Experimental and theoretical validation of a new search algorithm, with a note on the automatic generation of causal explanation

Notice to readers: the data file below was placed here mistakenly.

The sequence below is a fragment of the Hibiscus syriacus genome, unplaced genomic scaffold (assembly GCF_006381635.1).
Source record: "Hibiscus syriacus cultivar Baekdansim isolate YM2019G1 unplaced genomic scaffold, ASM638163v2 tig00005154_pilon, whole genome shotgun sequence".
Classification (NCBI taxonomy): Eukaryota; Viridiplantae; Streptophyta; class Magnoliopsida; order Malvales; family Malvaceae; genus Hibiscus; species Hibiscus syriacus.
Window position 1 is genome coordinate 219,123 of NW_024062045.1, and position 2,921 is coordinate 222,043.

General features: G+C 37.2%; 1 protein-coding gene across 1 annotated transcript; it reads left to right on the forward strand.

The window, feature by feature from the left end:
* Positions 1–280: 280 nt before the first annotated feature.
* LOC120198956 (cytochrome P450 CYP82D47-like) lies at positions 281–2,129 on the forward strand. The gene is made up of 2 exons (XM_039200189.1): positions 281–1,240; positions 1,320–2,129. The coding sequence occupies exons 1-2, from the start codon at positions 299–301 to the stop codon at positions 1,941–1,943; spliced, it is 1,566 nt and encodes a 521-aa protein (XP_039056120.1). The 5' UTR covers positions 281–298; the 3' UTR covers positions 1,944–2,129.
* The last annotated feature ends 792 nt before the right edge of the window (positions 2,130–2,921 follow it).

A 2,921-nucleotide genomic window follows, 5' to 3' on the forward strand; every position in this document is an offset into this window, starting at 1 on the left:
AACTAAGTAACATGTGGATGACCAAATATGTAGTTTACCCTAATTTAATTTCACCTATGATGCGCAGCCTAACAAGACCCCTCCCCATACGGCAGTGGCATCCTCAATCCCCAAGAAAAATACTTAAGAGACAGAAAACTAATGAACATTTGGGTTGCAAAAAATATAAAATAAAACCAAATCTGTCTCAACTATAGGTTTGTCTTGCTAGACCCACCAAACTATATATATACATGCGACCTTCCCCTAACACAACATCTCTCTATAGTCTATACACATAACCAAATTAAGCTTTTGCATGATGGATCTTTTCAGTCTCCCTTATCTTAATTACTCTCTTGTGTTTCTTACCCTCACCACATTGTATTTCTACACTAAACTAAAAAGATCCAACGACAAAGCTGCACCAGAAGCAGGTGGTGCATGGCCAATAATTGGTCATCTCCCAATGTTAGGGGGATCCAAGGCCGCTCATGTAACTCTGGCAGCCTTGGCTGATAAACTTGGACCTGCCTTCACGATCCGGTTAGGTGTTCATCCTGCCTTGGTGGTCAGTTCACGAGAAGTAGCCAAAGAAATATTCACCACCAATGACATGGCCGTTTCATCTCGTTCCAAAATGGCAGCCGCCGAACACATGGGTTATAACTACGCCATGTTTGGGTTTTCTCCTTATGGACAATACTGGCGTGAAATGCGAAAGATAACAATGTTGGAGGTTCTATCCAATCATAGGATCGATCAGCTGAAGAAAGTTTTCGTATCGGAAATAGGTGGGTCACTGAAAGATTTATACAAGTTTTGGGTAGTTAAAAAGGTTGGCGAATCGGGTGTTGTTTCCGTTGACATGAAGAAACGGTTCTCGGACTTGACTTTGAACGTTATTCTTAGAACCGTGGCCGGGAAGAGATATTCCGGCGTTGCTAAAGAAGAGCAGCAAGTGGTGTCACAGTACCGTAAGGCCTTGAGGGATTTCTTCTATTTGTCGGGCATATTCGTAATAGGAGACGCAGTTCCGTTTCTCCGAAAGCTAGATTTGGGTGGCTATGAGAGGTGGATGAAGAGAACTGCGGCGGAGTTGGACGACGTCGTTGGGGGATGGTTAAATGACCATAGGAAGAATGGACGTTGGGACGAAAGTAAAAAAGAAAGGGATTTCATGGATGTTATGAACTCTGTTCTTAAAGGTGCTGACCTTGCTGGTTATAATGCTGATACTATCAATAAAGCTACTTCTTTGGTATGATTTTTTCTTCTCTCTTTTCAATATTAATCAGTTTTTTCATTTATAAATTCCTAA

An algorithm is presented for game-tree searching that is shown under fairly general but formally specifiable conditions to be more sparing of computational resource than classical alpha-beta minimax. The algorithm was programmed in POP-2 and compared experimentally with alpha-beta searching on randomly generated trees, and the results are presented. A machine for solving deep chess combinations was built from micro-electronic circuits. The general game-tree searching algorithm was embedded in the machine together with a chess-specific algorithm. The chess-specific algorithm and the hardware of the machine are described. The results of running the machine on selected chess positions are presented. Deficiencies in the performance of the machine are described and improvements suggested. The problem of generating human-oriented descriptions of combinatorial problems was considered using chess tactics as a domain. A system is described for finding causal motivations for moves in a chess game-tree. The chess machine was interfaced to a main-frame computer and programs were written which ran interactively with the chess machine to produce humanly understandable explanations of the combinations solved The system was tested on selected positions and the results presented. Deficiencies in the performance of the system are analysed and solutions suggested based on extensions of the underlying algorithm. Applicability of these methods is discussed to combinatorial problems encountered in industry and defence.